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Los Angeles loses 2024 Olympics bid to Boston



An overview of the opening ceremony at the Los Angeles Coliseum during the lighting of the Olympic flame of the 1984 Summer Olympics, July 28, 1984.
An overview of the opening ceremony at the Los Angeles Coliseum during the lighting of the Olympic flame of the 1984 Summer Olympics, July 28, 1984.
Steve Powell/Getty Images
An overview of the opening ceremony at the Los Angeles Coliseum during the lighting of the Olympic flame of the 1984 Summer Olympics, July 28, 1984.
Shaun White, right, congratulates gold medalist Iouri Podladtchikov of Switzerland after the Snowboard Men's Halfpipe Finals of the Sochi 2014 Winter Olympics.
Al Bello/Getty Images
An overview of the opening ceremony at the Los Angeles Coliseum during the lighting of the Olympic flame of the 1984 Summer Olympics, July 28, 1984.
LONDON, ENGLAND - AUGUST 10: Bryshon Nellum of the United States celebrates after winning gold in the Men's 4 x 400m Relay Final on Day 14 of the London 2012 Olympic Games at Olympic Stadium on August 10, 2012 in London, England. (Photo by Alex Livesey/Getty Images)
Alex Livesey/Getty Images
An overview of the opening ceremony at the Los Angeles Coliseum during the lighting of the Olympic flame of the 1984 Summer Olympics, July 28, 1984.
Team United States lead by Mark Grimmette enters the stadium during the Opening Ceremony of the 2010 Vancouver Winter Olympics at BC Place on February 12, 2010 in Vancouver, Canada.
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The third time won't be the charm for Los Angeles, at least not in 2024.

The United States Olympic Committee has chosen Boston to represent the U.S. among the finalists bidding for rights to host the 2024 Olympics, beating out Los Angeles, San Francisco and Washington.

L.A., which hosted the games in 1984 and 1932, wanted to join London as the only other city to host the Summer Olympics three times.

The USOC said its decision came after "a spirited discussion and more than one round of voting."

Finally, Boston received the unanimous endorsement of the USOC’s board of directors, who met at Denver International Airport.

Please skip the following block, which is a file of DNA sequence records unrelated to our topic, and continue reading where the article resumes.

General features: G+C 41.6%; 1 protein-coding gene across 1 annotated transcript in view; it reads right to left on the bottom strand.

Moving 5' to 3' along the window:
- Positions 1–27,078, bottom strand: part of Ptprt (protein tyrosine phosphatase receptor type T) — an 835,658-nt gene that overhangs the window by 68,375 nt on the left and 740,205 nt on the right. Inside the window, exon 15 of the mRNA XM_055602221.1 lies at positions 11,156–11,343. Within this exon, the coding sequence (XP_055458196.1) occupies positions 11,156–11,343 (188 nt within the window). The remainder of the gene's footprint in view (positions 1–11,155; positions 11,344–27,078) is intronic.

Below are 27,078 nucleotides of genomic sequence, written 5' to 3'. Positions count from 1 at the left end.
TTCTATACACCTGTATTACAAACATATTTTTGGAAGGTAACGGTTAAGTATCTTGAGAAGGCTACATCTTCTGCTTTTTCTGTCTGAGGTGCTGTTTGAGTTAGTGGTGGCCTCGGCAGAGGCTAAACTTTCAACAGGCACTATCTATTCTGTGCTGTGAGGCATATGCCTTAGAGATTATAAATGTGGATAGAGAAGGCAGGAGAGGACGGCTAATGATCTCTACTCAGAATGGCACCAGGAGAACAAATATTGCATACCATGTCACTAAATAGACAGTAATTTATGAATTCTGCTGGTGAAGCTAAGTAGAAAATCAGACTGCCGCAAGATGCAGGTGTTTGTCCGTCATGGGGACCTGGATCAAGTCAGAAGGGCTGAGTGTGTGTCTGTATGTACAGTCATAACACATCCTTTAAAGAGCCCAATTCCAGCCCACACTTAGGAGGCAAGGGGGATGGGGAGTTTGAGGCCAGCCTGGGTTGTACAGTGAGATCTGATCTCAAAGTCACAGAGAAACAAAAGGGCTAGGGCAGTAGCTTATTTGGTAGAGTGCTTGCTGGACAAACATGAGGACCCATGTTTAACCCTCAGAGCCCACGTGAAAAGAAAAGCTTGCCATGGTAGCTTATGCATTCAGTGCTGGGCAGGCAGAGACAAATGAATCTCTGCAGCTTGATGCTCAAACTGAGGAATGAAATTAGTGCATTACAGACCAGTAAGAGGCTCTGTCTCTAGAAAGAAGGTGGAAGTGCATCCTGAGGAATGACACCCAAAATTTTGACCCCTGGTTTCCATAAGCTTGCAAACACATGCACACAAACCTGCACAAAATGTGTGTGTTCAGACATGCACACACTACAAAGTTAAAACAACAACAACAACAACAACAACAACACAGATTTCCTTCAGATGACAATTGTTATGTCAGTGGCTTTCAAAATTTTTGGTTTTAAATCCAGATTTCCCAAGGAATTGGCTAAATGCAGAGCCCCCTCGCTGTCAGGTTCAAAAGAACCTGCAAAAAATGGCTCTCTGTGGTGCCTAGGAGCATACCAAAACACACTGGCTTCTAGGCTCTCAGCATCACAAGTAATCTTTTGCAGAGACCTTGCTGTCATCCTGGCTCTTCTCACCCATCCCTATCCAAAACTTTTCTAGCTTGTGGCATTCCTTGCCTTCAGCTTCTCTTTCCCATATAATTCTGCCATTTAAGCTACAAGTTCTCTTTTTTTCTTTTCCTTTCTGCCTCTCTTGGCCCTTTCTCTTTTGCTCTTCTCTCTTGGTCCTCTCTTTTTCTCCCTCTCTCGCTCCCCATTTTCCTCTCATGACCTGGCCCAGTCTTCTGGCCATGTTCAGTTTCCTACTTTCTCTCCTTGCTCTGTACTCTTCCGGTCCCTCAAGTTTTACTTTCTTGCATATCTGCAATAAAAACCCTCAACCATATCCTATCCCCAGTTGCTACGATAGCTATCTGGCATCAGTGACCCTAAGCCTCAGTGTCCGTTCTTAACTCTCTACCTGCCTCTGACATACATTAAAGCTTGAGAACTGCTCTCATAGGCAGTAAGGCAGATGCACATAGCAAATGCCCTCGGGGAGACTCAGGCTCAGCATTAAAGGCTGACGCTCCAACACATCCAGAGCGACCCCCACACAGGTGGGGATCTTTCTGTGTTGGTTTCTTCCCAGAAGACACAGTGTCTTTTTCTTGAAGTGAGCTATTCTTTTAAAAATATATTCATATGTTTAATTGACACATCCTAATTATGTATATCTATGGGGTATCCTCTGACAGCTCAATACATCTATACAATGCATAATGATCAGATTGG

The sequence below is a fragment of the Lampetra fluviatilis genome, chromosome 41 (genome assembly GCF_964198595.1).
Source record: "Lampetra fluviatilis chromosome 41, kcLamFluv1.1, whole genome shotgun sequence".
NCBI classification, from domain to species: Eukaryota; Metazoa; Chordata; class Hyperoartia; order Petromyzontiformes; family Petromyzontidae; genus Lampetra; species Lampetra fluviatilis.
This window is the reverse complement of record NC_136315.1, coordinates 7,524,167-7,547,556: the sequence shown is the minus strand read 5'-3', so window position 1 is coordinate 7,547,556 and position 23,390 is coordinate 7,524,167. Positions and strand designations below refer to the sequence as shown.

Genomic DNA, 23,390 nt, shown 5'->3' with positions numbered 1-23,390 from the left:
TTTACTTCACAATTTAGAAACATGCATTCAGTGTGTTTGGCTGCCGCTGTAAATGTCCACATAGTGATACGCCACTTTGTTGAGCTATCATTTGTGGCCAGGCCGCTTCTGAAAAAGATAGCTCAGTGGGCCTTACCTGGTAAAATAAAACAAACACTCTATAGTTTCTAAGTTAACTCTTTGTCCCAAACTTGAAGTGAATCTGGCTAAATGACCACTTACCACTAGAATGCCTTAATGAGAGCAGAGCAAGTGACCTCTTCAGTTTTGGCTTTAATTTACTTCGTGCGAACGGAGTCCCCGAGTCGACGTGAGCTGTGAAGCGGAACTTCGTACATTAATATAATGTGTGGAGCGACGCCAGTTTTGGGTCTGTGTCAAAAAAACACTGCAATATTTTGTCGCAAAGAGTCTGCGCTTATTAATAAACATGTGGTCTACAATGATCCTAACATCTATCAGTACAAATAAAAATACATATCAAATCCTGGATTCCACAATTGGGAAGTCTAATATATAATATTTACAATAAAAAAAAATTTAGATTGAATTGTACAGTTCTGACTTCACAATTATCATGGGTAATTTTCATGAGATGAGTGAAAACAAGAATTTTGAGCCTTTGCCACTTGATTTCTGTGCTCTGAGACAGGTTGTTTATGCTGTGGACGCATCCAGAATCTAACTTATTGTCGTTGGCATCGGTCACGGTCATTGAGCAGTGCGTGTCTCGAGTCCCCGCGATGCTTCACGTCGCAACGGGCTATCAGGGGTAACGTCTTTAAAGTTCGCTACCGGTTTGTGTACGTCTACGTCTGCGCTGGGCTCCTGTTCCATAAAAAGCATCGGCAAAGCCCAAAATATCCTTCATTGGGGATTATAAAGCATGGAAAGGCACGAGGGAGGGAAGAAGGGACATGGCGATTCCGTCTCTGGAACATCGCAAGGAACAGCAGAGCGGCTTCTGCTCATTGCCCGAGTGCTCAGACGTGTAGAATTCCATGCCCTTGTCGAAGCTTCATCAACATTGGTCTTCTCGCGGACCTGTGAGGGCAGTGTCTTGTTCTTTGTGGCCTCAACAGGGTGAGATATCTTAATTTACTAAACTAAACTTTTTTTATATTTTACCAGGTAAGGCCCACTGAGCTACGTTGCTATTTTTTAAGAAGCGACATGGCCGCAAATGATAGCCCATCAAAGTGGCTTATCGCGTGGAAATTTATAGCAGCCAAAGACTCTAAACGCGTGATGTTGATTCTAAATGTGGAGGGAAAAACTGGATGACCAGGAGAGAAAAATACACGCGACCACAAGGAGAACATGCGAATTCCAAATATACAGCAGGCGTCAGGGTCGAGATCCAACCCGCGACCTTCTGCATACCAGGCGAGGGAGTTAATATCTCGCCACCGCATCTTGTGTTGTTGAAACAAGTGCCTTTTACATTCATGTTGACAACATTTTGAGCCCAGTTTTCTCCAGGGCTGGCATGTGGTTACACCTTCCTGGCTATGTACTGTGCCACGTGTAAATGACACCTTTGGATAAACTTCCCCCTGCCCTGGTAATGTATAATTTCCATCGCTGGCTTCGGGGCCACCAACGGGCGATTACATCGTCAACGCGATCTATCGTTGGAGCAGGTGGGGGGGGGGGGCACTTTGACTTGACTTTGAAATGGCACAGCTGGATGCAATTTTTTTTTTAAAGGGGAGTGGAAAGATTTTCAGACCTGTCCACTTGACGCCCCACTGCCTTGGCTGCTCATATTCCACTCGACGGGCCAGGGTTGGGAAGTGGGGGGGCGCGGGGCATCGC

“We’re excited about our plans to submit a bid for the 2024 Games and feel we have an incredibly strong partner in Boston that will work with us to present a compelling bid,” said USOC Chairman Larry Probst in a written statement. “We’re grateful to the leaders in each of the four cities for their partnership and interest in hosting the most exciting sports competition on earth. The deliberative and collaborative process that we put in place for selecting a city has resulted in a strong U.S. bid that can truly serve the athletes and the Olympic and Paralympic movements.”

The International Olympic Committee will make the final selection for the 2024 games in 2017.

Los Angeles Mayor Eric Garcetti released a statement congratulating Boston shortly after the official announcement.

"I want to congratulate the City of Boston and hope the Games will be back on American soil in 2024. I'm incredibly proud of the bid we submitted to the USOC and I want to thank Casey Wasserman and the rest of our team." 

Garcetti had lobbied for L.A.'s bid and helped make a presentation to the USOC last month.

“I think our bid was the most affordable,” Garcetti told the Los Angeles Times after the hour-long meeting. “L.A. is an Olympic town. We’re wired for the Olympics.”

Here are details on Boston's bid from the Associated Press:

The city's leadership team is spearheaded by construction magnate John Fish — not a flashy name outside of New England, but a well-connected businessman with experience in getting projects done. Boston has a plan that would lean on the cadre of colleges and universities in the metro area. It has some of the best sports tradition in the country, including the internationally renowned Boston Marathon. It also has a history of not delivering well on big projects — see, The Big Dig. Question: How to ensure local harmony when you were the only city that had protesters on site of the USOC meeting where the presentations were made?

A third time around as host in Los Angeles would have been significantly different, according to bid details reported in the Los Angeles Times. The newspaper reported that 80 percent of the events would have been played at venues that did not exist when L.A. hosted the 1984 Olympics or ones that have been significantly upgraded. Other changes proposed in the failed bid:

The San Fernando Valley, which went unrepresented during the 1984 Olympics, would have gotten several sports.

The Games would have been divided into several additional clusters, with a downtown grouping that features Staples Center for gymnastics and basketball, Nokia Theatre for martial arts and USC's Galen Center for yet-to-be-determined sports.

A proposed soccer stadium beside the Coliseum would have been temporarily converted into a swimming venue.

An expanded Convention Center would have housed several sports, much like the popular ExCeL Centre at the 2012 London Olympics.

But it was not to be. Instead, Boston will eagerly await the 2017 final decision.

No Olympic Games have been held on U.S. soil since the 2002 Winter Games in Salt Lake City.